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Boden Sea, Uttwil

Hiroshi Sugimoto (Japanese, born Tokyo, 1948)

Date:
1993
Medium:
Gelatin silver print
Dimensions:
42.3 x 54.2 cm (16 5/8 x 21 5/16 in.)
Classification:
Photographs
Credit Line:
Purchase, The Horace W. Goldsmith Foundation Gift, through Joyce and Robert Menschel, 1994
Accession Number:
1994.144.8
Rights and Reproduction:
© Hiroshi Sugimoto
  • Description

    Conceptual and perceptual richness, impeccable craftmanship, and minimalism—these qualities of twelfth-century Japanese painting inspire Sugimoto and characterize his work, especially the seascapes. Since 1980 the artist has traveled the world to stand on remote cliffs overlooking the ocean. Sugimoto is not interested in boats, bathers or spectacular sunsets but rather in the particularity of light and atmosphere in any specific region and in the way those effects play in front of the horizon, which always precisely bisects his frame.


    The horizon is central to Sugimoto's work; it describes the contact between Earth's surface and the ether and is also a metaphor for the bounds of our mental and visual perception. Viewed in a group, the photographs align along the horizon, suggesting the continuity of its compass while revealing endless variations. Rippling tides, luminous haze, shredding mists, windswept air—these aspects in the shifting envelopes of air and water covering the earth have the featureless purity of the world's first day. The depth of field within each picture is as far as the eye can see. This visual approximation of the infinite is an apt expression of the sublime for an age that has forgotten that such majesty exists on a shrinking and polluted planet.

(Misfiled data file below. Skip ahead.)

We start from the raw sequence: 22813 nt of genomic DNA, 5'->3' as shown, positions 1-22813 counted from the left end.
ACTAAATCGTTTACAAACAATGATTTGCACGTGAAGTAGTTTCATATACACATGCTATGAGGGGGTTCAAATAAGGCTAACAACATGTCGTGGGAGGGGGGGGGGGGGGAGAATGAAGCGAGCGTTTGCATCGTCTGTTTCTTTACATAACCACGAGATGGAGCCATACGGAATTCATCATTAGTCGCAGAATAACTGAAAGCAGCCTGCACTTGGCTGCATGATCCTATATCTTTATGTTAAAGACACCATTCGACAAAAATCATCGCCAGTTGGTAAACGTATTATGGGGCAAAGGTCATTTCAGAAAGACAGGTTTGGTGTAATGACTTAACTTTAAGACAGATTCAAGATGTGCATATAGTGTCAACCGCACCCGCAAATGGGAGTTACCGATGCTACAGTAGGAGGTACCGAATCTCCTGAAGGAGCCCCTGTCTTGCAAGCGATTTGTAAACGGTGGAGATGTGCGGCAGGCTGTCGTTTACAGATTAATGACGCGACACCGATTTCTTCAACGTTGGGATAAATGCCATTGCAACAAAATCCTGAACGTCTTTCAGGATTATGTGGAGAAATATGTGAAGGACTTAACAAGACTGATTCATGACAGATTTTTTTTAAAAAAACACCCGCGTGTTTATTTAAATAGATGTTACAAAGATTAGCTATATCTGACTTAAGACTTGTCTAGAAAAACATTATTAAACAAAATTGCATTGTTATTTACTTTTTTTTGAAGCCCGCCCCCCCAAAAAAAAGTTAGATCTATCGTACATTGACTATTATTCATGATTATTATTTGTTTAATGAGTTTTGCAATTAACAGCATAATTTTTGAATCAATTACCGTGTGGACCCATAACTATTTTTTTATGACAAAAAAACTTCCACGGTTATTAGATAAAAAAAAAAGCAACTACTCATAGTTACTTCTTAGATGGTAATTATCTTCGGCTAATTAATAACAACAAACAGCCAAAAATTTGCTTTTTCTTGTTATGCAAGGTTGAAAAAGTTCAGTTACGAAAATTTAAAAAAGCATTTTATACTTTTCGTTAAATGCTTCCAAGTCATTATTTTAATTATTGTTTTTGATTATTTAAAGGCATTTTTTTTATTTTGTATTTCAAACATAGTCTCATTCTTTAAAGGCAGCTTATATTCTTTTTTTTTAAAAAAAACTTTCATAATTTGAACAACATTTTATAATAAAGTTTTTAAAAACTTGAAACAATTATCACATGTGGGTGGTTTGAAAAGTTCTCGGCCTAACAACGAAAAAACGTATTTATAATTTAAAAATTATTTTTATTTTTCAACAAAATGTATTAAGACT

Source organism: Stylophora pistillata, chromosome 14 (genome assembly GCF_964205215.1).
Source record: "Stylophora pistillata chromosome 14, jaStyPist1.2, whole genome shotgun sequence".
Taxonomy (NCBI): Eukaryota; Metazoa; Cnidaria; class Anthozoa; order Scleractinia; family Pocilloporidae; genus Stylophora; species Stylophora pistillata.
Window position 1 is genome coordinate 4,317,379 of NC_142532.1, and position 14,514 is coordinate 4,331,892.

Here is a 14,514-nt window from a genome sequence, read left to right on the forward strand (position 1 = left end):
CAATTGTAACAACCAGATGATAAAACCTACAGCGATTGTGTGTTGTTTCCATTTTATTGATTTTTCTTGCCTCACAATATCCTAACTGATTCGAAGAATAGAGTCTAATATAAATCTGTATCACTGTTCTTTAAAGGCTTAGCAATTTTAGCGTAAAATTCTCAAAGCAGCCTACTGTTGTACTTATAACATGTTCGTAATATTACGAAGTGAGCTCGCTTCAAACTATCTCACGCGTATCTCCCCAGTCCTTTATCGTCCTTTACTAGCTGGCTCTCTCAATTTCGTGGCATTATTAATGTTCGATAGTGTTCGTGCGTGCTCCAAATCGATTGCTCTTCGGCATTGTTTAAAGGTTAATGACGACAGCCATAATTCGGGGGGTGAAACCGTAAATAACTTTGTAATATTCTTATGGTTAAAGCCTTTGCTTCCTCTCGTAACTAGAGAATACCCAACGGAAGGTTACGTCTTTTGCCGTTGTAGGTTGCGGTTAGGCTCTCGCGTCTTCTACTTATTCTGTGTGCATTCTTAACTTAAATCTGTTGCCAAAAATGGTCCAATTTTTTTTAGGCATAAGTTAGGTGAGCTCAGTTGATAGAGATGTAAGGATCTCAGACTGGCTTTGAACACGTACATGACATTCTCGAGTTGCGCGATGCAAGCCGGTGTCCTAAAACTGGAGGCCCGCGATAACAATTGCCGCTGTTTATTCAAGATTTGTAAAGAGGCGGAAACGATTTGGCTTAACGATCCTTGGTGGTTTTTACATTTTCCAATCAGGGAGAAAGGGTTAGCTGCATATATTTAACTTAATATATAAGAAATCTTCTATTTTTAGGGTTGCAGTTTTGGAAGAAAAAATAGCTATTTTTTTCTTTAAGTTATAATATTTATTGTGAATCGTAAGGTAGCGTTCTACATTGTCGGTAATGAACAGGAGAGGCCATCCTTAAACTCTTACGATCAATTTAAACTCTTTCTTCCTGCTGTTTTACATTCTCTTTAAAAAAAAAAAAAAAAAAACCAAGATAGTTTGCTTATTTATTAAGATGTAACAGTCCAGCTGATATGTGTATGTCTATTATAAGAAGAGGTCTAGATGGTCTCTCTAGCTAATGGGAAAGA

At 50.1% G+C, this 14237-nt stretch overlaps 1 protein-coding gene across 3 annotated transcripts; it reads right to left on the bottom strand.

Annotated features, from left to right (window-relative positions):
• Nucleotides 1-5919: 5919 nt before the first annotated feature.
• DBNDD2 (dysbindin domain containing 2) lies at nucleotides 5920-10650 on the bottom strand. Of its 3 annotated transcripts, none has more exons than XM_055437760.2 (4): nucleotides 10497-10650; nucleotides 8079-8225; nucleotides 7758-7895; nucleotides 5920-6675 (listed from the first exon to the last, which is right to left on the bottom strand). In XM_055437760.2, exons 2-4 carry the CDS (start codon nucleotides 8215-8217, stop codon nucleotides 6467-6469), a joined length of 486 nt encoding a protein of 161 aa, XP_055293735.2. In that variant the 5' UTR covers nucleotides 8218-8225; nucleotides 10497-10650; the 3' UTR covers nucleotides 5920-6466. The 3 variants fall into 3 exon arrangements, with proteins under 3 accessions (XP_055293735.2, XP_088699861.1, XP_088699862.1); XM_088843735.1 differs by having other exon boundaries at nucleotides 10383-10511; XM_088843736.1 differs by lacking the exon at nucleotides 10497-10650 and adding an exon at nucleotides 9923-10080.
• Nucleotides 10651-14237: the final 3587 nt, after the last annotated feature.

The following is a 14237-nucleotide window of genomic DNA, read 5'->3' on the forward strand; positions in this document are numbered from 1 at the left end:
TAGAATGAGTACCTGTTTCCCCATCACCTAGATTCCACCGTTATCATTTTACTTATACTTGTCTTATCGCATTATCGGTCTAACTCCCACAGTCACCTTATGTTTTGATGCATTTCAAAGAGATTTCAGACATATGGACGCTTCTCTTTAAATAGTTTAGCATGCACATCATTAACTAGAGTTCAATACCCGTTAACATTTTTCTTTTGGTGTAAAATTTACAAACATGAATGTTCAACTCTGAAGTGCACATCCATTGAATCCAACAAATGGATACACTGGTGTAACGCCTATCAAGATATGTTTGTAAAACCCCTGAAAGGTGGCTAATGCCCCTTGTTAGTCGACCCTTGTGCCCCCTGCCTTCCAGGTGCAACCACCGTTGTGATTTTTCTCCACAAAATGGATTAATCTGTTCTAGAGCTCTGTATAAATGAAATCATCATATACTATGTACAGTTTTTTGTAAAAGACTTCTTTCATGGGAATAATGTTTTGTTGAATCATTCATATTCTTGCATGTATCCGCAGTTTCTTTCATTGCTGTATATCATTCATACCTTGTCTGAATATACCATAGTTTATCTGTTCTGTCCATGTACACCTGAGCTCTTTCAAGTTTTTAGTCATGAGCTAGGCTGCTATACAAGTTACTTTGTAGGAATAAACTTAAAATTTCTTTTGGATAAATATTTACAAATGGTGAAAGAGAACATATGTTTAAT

• Provenance

    Artist; [Sonnabend Gallery, New York]

  • Notes

    No. 3 from an edition of 25.

  • See also
    Who
    What
    Where
    When
    In the Museum
    Heilbrunn Timeline of Art History
    MetPublications
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